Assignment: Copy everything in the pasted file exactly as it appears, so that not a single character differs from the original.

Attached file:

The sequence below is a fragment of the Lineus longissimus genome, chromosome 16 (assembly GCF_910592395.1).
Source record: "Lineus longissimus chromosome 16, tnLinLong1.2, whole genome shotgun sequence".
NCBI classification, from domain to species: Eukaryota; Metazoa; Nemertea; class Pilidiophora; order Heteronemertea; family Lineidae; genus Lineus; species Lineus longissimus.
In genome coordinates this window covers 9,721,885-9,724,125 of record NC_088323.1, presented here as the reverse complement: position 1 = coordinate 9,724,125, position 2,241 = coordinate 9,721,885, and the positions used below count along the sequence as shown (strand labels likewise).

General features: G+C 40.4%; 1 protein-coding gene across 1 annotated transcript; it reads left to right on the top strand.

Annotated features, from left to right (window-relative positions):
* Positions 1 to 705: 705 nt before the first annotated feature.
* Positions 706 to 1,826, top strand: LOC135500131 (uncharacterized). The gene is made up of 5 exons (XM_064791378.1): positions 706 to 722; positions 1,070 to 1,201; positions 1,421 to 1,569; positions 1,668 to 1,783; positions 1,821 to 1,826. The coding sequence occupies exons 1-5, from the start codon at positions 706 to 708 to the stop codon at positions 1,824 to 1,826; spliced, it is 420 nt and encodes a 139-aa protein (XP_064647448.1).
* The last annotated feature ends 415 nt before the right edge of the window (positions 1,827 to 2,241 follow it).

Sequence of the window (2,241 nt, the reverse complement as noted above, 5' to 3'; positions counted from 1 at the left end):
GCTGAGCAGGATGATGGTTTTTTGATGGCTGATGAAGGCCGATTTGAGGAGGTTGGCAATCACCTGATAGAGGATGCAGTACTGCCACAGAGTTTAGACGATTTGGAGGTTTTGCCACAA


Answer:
The sequence below is a fragment of the Lineus longissimus genome, chromosome 16 (assembly GCF_910592395.1).
Source record: "Lineus longissimus chromosome 16, tnLinLong1.2, whole genome shotgun sequence".
NCBI classification, from domain to species: Eukaryota; Metazoa; Nemertea; class Pilidiophora; order Heteronemertea; family Lineidae; genus Lineus; species Lineus longissimus.
In genome coordinates this window covers 9,721,885-9,724,125 of record NC_088323.1, presented here as the reverse complement: position 1 = coordinate 9,724,125, position 2,241 = coordinate 9,721,885, and the positions used below count along the sequence as shown (strand labels likewise).

General features: G+C 40.4%; 1 protein-coding gene across 1 annotated transcript; it reads left to right on the top strand.

Annotated features, from left to right (window-relative positions):
* Positions 1 to 705: 705 nt before the first annotated feature.
* Positions 706 to 1,826, top strand: LOC135500131 (uncharacterized). The gene is made up of 5 exons (XM_064791378.1): positions 706 to 722; positions 1,070 to 1,201; positions 1,421 to 1,569; positions 1,668 to 1,783; positions 1,821 to 1,826. The coding sequence occupies exons 1-5, from the start codon at positions 706 to 708 to the stop codon at positions 1,824 to 1,826; spliced, it is 420 nt and encodes a 139-aa protein (XP_064647448.1).
* The last annotated feature ends 415 nt before the right edge of the window (positions 1,827 to 2,241 follow it).

Sequence of the window (2,241 nt, the reverse complement as noted above, 5' to 3'; positions counted from 1 at the left end):
GCTGAGCAGGATGATGGTTTTTTGATGGCTGATGAAGGCCGATTTGAGGAGGTTGGCAATCACCTGATAGAGGATGCAGTACTGCCACAGAGTTTAGACGATTTGGAGGTTTTGCCACAA